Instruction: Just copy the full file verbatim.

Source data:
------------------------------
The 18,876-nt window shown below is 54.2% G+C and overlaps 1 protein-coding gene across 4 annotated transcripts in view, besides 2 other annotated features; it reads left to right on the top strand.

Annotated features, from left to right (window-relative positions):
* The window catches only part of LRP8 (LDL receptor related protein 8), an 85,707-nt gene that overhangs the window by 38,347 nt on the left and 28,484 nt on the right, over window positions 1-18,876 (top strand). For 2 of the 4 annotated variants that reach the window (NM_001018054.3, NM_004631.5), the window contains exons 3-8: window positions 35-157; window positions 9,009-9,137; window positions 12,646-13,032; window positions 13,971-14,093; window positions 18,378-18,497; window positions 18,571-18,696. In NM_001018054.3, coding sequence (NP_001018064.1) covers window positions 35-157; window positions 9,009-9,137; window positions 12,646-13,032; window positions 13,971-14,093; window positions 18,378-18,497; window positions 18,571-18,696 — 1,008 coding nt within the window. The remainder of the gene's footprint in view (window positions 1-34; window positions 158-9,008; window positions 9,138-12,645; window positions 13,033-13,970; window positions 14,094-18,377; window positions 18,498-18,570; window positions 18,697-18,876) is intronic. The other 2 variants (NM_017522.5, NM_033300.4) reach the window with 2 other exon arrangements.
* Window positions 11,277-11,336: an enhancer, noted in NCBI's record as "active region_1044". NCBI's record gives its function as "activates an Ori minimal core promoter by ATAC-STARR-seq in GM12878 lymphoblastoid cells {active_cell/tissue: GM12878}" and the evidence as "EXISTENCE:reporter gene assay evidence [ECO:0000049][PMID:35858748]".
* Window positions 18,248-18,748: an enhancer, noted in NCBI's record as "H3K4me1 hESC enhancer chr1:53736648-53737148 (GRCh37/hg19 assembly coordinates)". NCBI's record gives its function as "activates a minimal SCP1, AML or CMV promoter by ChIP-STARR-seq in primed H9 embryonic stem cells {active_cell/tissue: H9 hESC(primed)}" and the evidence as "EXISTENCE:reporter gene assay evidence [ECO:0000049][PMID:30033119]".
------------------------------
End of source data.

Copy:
The 18,876-nt window shown below is 54.2% G+C and overlaps 1 protein-coding gene across 4 annotated transcripts in view, besides 2 other annotated features; it reads left to right on the top strand.

Annotated features, from left to right (window-relative positions):
* The window catches only part of LRP8 (LDL receptor related protein 8), an 85,707-nt gene that overhangs the window by 38,347 nt on the left and 28,484 nt on the right, over window positions 1-18,876 (top strand). For 2 of the 4 annotated variants that reach the window (NM_001018054.3, NM_004631.5), the window contains exons 3-8: window positions 35-157; window positions 9,009-9,137; window positions 12,646-13,032; window positions 13,971-14,093; window positions 18,378-18,497; window positions 18,571-18,696. In NM_001018054.3, coding sequence (NP_001018064.1) covers window positions 35-157; window positions 9,009-9,137; window positions 12,646-13,032; window positions 13,971-14,093; window positions 18,378-18,497; window positions 18,571-18,696 — 1,008 coding nt within the window. The remainder of the gene's footprint in view (window positions 1-34; window positions 158-9,008; window positions 9,138-12,645; window positions 13,033-13,970; window positions 14,094-18,377; window positions 18,498-18,570; window positions 18,697-18,876) is intronic. The other 2 variants (NM_017522.5, NM_033300.4) reach the window with 2 other exon arrangements.
* Window positions 11,277-11,336: an enhancer, noted in NCBI's record as "active region_1044". NCBI's record gives its function as "activates an Ori minimal core promoter by ATAC-STARR-seq in GM12878 lymphoblastoid cells {active_cell/tissue: GM12878}" and the evidence as "EXISTENCE:reporter gene assay evidence [ECO:0000049][PMID:35858748]".
* Window positions 18,248-18,748: an enhancer, noted in NCBI's record as "H3K4me1 hESC enhancer chr1:53736648-53737148 (GRCh37/hg19 assembly coordinates)". NCBI's record gives its function as "activates a minimal SCP1, AML or CMV promoter by ChIP-STARR-seq in primed H9 embryonic stem cells {active_cell/tissue: H9 hESC(primed)}" and the evidence as "EXISTENCE:reporter gene assay evidence [ECO:0000049][PMID:30033119]".